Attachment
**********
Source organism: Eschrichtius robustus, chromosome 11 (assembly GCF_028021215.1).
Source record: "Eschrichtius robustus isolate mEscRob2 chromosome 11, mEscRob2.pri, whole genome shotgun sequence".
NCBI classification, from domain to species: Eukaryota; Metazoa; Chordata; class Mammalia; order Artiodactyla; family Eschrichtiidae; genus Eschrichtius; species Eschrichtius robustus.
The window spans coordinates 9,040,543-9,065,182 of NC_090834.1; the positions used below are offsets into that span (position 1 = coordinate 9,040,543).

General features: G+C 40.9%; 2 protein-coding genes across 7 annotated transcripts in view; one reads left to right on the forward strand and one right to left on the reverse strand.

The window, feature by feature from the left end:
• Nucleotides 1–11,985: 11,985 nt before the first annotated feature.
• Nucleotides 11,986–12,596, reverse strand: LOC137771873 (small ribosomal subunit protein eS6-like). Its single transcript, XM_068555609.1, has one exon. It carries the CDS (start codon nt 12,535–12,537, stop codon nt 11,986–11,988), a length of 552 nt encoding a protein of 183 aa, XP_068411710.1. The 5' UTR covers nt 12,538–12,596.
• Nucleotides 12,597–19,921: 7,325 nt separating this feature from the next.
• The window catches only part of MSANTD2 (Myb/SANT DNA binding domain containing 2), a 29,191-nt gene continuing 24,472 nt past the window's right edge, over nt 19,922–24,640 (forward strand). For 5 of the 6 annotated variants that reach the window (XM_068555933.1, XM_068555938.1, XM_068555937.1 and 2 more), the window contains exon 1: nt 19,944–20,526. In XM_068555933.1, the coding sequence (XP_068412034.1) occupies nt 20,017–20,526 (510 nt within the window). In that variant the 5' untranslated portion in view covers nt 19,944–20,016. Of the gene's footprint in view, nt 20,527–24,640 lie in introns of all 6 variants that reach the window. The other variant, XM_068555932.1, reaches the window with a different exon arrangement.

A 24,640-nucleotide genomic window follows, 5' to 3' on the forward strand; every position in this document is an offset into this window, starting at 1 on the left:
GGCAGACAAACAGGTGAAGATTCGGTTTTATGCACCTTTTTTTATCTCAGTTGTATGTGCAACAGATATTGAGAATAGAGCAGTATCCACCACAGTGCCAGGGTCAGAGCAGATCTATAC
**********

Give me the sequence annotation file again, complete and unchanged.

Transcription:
Source organism: Eschrichtius robustus, chromosome 11 (assembly GCF_028021215.1).
Source record: "Eschrichtius robustus isolate mEscRob2 chromosome 11, mEscRob2.pri, whole genome shotgun sequence".
NCBI classification, from domain to species: Eukaryota; Metazoa; Chordata; class Mammalia; order Artiodactyla; family Eschrichtiidae; genus Eschrichtius; species Eschrichtius robustus.
The window spans coordinates 9,040,543-9,065,182 of NC_090834.1; the positions used below are offsets into that span (position 1 = coordinate 9,040,543).

General features: G+C 40.9%; 2 protein-coding genes across 7 annotated transcripts in view; one reads left to right on the forward strand and one right to left on the reverse strand.

The window, feature by feature from the left end:
• Nucleotides 1–11,985: 11,985 nt before the first annotated feature.
• Nucleotides 11,986–12,596, reverse strand: LOC137771873 (small ribosomal subunit protein eS6-like). Its single transcript, XM_068555609.1, has one exon. It carries the CDS (start codon nt 12,535–12,537, stop codon nt 11,986–11,988), a length of 552 nt encoding a protein of 183 aa, XP_068411710.1. The 5' UTR covers nt 12,538–12,596.
• Nucleotides 12,597–19,921: 7,325 nt separating this feature from the next.
• The window catches only part of MSANTD2 (Myb/SANT DNA binding domain containing 2), a 29,191-nt gene continuing 24,472 nt past the window's right edge, over nt 19,922–24,640 (forward strand). For 5 of the 6 annotated variants that reach the window (XM_068555933.1, XM_068555938.1, XM_068555937.1 and 2 more), the window contains exon 1: nt 19,944–20,526. In XM_068555933.1, the coding sequence (XP_068412034.1) occupies nt 20,017–20,526 (510 nt within the window). In that variant the 5' untranslated portion in view covers nt 19,944–20,016. Of the gene's footprint in view, nt 20,527–24,640 lie in introns of all 6 variants that reach the window. The other variant, XM_068555932.1, reaches the window with a different exon arrangement.

A 24,640-nucleotide genomic window follows, 5' to 3' on the forward strand; every position in this document is an offset into this window, starting at 1 on the left:
GGCAGACAAACAGGTGAAGATTCGGTTTTATGCACCTTTTTTTATCTCAGTTGTATGTGCAACAGATATTGAGAATAGAGCAGTATCCACCACAGTGCCAGGGTCAGAGCAGATCTATAC